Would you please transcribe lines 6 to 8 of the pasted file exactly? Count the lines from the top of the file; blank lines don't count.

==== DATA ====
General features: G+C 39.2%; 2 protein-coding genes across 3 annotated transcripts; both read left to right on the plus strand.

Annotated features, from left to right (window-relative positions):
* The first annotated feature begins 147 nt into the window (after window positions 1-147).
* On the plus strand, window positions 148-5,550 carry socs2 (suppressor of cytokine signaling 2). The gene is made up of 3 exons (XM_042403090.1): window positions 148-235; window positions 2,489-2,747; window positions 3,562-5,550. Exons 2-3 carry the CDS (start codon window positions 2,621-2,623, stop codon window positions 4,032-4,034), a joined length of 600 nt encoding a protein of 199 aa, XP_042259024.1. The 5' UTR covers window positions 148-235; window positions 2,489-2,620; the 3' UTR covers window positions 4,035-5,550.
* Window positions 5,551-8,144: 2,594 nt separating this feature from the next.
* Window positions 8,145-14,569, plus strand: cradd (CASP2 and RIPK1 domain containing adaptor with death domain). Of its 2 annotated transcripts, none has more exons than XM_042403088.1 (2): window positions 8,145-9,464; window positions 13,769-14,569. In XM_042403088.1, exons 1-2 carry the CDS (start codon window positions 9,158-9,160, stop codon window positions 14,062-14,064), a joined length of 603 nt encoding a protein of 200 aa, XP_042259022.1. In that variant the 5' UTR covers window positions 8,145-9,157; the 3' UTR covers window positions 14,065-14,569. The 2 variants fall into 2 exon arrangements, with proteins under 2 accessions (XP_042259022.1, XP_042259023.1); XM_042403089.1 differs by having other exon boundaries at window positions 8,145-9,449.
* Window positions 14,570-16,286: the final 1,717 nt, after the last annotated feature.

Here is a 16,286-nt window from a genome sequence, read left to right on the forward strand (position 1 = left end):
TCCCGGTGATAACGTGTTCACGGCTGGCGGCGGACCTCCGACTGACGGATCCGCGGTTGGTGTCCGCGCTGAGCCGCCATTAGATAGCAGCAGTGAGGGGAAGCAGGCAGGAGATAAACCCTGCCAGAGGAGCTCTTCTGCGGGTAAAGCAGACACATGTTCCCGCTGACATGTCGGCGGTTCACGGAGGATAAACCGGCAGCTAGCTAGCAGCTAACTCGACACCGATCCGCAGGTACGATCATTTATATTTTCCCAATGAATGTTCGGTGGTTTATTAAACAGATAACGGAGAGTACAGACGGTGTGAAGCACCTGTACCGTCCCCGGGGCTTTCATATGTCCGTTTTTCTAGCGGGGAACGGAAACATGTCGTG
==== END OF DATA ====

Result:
* Window positions 8,145-14,569, plus strand: cradd (CASP2 and RIPK1 domain containing adaptor with death domain). Of its 2 annotated transcripts, none has more exons than XM_042403088.1 (2): window positions 8,145-9,464; window positions 13,769-14,569. In XM_042403088.1, exons 1-2 carry the CDS (start codon window positions 9,158-9,160, stop codon window positions 14,062-14,064), a joined length of 603 nt encoding a protein of 200 aa, XP_042259022.1. In that variant the 5' UTR covers window positions 8,145-9,157; the 3' UTR covers window positions 14,065-14,569. The 2 variants fall into 2 exon arrangements, with proteins under 2 accessions (XP_042259022.1, XP_042259023.1); XM_042403089.1 differs by having other exon boundaries at window positions 8,145-9,449.
* Window positions 14,570-16,286: the final 1,717 nt, after the last annotated feature.

Here is a 16,286-nt window from a genome sequence, read left to right on the forward strand (position 1 = left end):